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Jonathan Ng talks ‘Requiem for Romance’

A phone call ends a secret romance, while images of feudal Chinese combat provide a poignant landscape in this beautiful and imaginative short film.

In Canadian animator Jonathan Ng’s Oscar-shortlisted film Requiem for Romance, two young lovers break up over the phone.  But this is no tale of modern romance gone awry. A stunningly beautiful animated landscape of imagined hand-to-hand combat between the couple, set against the visual backdrop of ancient feudal China, this film speaks of love, duty, cultural identify and the pressures of family. With swordplay and throwing stars.

The director shared some thoughts on the genesis of his film as well as the challenges of bringing his vision to life.

Dan Sarto: How did this film come about? What is the genesis of the story?

Jonathan Ng: I was just coming off a two year period where I had been focusing a lot on film history, film theory and writing for film. I had taken in a lot of films from different periods of Chinese cinema, including the water ink animations from the 60s, martial arts action films, and love stories, all of which resonated with me. I felt that there was going to be some way for all of them to intersect through my independent animation. I thought back to an original script that I had previously written about a break up and had put on the shelf. I re-read it and still thought it had some potential, and decided to embark on bringing it to life.

DS: Why make this film now as opposed to any other stories you were developing or considering?

JN: I saw it as an opportunity. Artistically, it was a chance to expand and change from visual styles of my previous films and a chance to explore a different storytelling structure by way of contrasting parallels between the audio and visuals. The water ink under camera technique was something I was innovating and I really wanted to try it out and have fun with it. I hadn't ever explicitly explored East Asian aesthetics in my work before. The feedback from funding organizations on my script was very positive and I eventually received the funding to do it. Everything just came together, with the visual inspirations to work with, the story meaning something to me on a personal level, and having the resources to do it properly. So why not? As a creator, you're always going to have 2 - 3 or maybe more ideas in development, but life will let you know when it's the right time to realize a particular project.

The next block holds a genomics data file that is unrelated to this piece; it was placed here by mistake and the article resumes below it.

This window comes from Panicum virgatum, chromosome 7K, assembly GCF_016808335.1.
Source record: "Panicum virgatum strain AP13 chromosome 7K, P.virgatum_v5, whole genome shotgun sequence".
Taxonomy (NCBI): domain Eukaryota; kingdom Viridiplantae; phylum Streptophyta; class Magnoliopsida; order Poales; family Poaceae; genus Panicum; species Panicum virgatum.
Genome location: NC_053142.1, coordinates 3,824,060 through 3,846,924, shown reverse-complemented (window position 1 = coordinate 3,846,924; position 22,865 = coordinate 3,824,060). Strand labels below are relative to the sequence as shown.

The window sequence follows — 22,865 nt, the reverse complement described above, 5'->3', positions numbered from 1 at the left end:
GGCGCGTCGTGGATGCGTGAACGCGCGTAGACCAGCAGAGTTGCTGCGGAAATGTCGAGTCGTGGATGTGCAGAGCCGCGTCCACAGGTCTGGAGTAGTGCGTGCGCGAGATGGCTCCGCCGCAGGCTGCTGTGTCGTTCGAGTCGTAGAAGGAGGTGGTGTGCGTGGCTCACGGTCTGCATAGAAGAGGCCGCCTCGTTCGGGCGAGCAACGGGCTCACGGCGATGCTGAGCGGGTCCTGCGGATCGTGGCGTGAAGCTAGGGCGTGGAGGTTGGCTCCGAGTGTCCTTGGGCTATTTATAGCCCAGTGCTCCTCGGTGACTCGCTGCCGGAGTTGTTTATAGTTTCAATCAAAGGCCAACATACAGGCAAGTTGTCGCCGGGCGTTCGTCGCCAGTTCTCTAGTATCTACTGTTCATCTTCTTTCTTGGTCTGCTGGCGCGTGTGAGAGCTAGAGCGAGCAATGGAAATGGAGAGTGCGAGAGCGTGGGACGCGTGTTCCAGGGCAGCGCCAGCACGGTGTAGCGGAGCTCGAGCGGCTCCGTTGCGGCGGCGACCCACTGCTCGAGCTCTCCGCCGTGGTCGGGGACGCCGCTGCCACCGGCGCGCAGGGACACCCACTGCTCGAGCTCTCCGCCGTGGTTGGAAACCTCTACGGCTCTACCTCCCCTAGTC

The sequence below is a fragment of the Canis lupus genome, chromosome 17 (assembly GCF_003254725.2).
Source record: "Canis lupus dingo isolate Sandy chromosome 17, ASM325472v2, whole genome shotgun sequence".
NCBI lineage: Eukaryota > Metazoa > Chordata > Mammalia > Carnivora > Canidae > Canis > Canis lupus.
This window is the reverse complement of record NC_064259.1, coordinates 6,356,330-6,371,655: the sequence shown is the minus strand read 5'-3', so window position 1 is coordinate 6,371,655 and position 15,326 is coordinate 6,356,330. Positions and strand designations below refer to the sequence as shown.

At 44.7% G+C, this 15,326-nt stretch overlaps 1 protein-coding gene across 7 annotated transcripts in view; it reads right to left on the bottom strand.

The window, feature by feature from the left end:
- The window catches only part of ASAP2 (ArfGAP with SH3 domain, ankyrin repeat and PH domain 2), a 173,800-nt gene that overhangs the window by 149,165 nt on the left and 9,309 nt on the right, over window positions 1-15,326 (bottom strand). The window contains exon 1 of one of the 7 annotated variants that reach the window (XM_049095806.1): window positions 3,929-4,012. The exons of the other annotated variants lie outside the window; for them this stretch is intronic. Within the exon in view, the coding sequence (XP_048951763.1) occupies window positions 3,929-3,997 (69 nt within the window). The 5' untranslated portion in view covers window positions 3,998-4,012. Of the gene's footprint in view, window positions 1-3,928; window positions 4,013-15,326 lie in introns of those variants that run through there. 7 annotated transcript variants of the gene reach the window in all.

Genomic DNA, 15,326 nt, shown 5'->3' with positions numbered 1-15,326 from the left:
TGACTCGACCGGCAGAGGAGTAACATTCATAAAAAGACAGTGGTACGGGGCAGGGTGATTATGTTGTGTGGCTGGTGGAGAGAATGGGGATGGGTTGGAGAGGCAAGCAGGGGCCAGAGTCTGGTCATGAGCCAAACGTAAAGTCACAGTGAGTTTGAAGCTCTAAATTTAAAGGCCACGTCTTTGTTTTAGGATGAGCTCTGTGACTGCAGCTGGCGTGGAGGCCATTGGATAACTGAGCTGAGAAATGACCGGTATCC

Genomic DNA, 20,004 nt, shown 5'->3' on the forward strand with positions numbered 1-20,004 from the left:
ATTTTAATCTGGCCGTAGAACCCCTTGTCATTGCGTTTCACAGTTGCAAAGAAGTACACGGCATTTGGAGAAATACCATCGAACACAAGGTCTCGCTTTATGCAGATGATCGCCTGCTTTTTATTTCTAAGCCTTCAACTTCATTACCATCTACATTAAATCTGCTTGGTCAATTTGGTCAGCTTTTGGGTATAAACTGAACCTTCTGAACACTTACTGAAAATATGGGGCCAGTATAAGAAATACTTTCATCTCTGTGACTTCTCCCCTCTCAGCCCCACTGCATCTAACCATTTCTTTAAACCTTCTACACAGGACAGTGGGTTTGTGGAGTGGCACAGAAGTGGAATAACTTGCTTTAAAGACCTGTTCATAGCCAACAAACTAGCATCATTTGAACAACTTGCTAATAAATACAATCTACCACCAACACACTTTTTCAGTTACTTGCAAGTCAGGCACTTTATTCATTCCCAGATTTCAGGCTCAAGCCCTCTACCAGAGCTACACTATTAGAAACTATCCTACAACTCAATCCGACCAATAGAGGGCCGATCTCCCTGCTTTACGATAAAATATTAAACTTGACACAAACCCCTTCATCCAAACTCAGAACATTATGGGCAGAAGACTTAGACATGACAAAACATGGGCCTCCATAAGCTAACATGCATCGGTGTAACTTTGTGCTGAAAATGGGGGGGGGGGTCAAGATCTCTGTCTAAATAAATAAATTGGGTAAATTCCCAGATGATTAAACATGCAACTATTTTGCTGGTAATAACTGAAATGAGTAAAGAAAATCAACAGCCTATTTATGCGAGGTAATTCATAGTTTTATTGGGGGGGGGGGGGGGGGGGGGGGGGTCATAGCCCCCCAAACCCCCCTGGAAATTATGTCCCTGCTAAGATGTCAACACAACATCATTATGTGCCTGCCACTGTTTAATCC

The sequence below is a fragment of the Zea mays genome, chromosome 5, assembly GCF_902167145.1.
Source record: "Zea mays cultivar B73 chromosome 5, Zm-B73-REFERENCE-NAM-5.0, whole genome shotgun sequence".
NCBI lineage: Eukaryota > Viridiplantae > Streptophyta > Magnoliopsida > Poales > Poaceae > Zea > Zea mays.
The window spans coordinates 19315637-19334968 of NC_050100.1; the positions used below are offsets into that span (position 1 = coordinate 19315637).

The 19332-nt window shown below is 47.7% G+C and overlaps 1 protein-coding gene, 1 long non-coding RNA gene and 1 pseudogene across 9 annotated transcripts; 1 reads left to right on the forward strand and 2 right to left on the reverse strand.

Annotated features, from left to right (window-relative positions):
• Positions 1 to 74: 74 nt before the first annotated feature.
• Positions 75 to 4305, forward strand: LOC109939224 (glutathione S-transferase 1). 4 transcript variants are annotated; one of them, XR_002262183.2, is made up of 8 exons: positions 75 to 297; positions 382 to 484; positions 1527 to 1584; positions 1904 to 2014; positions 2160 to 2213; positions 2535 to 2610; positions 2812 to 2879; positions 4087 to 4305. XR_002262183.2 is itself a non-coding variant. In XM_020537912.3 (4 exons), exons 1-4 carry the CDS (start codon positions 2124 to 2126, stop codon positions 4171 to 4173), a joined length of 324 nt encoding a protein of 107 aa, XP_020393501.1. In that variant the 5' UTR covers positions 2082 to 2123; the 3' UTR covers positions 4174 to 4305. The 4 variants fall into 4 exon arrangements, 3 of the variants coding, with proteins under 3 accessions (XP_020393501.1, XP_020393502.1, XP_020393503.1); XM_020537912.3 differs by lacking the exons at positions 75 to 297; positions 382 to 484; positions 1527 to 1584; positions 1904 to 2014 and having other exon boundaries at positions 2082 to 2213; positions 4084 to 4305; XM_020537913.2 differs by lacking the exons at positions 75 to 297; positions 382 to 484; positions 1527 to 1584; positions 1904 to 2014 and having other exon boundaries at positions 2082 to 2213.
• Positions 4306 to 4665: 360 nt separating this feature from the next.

DS: What is the film about? How do you hope it resonates most with audiences?

JN: The film is about a phone call break up intertwined with art, culture, and martial arts accented by themes of tradition, distance, and intimacy. I also hope that the film can resonate in other ways, similar to that of a song, whose storytelling lyrics contrast with dramatic instrumentals, or as a fight choreography that expresses a love tango. A color coded sequence of moods reflecting on the different stages of acceptance. In the end, I hope that the audience feels the emotion and that they can relate to it in some way. 

DS: How long did it take to produce? Tell us a little about how you made the film.   

JN: A year and a half of production time but if you include the time it took to finance and write the script probably brings it to about two years. Aside from me, the animation crew had six people, on a part-time basis, with tasks ranging from inbetweening, color fills, highlights and compositing. The main techniques used were under camera ink footage, hand-drawn animation on Cintiq, and digital compositing. 

DS: What were the main creative or production challenges you faced making this film?

JN: Balancing my time was the most challenging aspect, because I continued to work freelance on a variety of other projects. This was partly because the funding was mostly back ended so I had to put up the interim financing myself. I try to balance 50% of my time on my own stuff, and 50% goes to work for hire. It was a huge undertaking, but overall, I feel that nothing really major went wrong, as everyone worked hard on the film and I just enjoyed every aspect of the production, from filming the ink, to drawing frame by frame, to directing the voices, music and sound, tightening the edit, to final output and color correction. Handling all the producer duties, promotion and marketing aspects, were somewhat new to me, but I enjoyed them as well because I learned a lot.

You can find more about the filmmaker on his website.


Dan Sarto is Publisher and Editor-in-Chief of Animation World Network.

Dan Sarto's picture

Dan Sarto is Publisher and Editor-in-Chief of Animation World Network.